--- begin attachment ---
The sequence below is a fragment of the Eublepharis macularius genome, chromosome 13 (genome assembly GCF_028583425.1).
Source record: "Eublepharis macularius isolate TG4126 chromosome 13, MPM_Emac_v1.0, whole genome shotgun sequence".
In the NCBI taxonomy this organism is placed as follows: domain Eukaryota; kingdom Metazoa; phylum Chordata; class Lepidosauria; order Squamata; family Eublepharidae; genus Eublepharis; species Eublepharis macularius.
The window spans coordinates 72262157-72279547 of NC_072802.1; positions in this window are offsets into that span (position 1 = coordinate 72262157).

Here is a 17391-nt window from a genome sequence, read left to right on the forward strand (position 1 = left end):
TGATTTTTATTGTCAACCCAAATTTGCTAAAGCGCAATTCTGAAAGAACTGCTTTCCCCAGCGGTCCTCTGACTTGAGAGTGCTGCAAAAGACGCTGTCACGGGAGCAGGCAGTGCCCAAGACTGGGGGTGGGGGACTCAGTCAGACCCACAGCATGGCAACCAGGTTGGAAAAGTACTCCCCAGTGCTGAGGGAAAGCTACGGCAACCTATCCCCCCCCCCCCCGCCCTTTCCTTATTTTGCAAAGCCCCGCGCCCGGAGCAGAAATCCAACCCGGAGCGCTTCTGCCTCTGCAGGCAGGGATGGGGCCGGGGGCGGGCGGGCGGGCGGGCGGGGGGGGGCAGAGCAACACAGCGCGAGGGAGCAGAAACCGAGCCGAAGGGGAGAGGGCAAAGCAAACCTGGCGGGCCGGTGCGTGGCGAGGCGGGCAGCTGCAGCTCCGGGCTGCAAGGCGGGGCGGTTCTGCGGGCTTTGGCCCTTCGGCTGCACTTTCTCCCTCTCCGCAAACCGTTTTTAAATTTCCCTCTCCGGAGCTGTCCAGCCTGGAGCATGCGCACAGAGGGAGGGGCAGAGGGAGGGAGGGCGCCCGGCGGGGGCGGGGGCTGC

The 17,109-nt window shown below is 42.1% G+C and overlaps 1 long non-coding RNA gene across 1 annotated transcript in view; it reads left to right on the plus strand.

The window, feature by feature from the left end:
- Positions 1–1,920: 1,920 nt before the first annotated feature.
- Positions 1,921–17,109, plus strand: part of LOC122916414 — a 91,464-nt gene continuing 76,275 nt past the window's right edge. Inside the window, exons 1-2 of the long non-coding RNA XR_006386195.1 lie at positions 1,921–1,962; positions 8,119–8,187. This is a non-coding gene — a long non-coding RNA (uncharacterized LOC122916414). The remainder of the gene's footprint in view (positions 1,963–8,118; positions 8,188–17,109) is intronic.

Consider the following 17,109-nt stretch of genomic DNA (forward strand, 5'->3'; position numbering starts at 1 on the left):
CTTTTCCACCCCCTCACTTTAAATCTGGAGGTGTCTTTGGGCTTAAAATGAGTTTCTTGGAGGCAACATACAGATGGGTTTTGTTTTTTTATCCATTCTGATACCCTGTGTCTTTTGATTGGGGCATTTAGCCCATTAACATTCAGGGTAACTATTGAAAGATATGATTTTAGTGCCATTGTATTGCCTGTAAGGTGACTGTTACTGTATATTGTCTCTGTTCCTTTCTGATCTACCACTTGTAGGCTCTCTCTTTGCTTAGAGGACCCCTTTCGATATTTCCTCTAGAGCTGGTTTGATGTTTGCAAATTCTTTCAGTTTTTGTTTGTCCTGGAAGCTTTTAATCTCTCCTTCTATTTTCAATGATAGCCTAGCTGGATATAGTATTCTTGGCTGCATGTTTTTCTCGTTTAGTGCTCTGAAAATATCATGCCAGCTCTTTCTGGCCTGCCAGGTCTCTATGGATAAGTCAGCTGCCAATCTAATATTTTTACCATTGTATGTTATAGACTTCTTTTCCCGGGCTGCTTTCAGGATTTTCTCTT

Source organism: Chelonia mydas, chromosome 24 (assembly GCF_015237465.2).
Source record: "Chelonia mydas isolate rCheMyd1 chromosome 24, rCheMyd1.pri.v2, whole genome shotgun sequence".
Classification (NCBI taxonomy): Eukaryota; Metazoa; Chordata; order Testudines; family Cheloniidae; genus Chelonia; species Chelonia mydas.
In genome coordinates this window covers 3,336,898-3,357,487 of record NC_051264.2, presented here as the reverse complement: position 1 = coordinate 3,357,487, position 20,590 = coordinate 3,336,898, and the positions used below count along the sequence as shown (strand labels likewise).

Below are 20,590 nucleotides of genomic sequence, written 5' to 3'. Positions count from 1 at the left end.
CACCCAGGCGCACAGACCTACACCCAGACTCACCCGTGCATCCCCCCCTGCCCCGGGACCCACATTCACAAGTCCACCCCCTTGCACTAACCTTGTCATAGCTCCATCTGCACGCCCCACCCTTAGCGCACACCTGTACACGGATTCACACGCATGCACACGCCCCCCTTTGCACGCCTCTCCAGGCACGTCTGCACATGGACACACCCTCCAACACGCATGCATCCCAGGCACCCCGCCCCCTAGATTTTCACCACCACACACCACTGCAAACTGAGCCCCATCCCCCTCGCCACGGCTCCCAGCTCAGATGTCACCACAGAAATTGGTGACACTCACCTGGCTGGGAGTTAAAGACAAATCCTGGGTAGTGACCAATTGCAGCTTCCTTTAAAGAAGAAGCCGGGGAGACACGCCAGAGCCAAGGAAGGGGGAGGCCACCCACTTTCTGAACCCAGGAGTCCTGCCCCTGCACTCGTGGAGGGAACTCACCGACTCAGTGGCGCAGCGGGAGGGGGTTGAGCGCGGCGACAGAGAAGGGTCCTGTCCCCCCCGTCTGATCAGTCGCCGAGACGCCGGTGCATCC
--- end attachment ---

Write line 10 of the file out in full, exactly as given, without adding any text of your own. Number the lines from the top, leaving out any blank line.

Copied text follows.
- Positions 1,921–17,109, plus strand: part of LOC122916414 — a 91,464-nt gene continuing 76,275 nt past the window's right edge. Inside the window, exons 1-2 of the long non-coding RNA XR_006386195.1 lie at positions 1,921–1,962; positions 8,119–8,187. This is a non-coding gene — a long non-coding RNA (uncharacterized LOC122916414). The remainder of the gene's footprint in view (positions 1,963–8,118; positions 8,188–17,109) is intronic.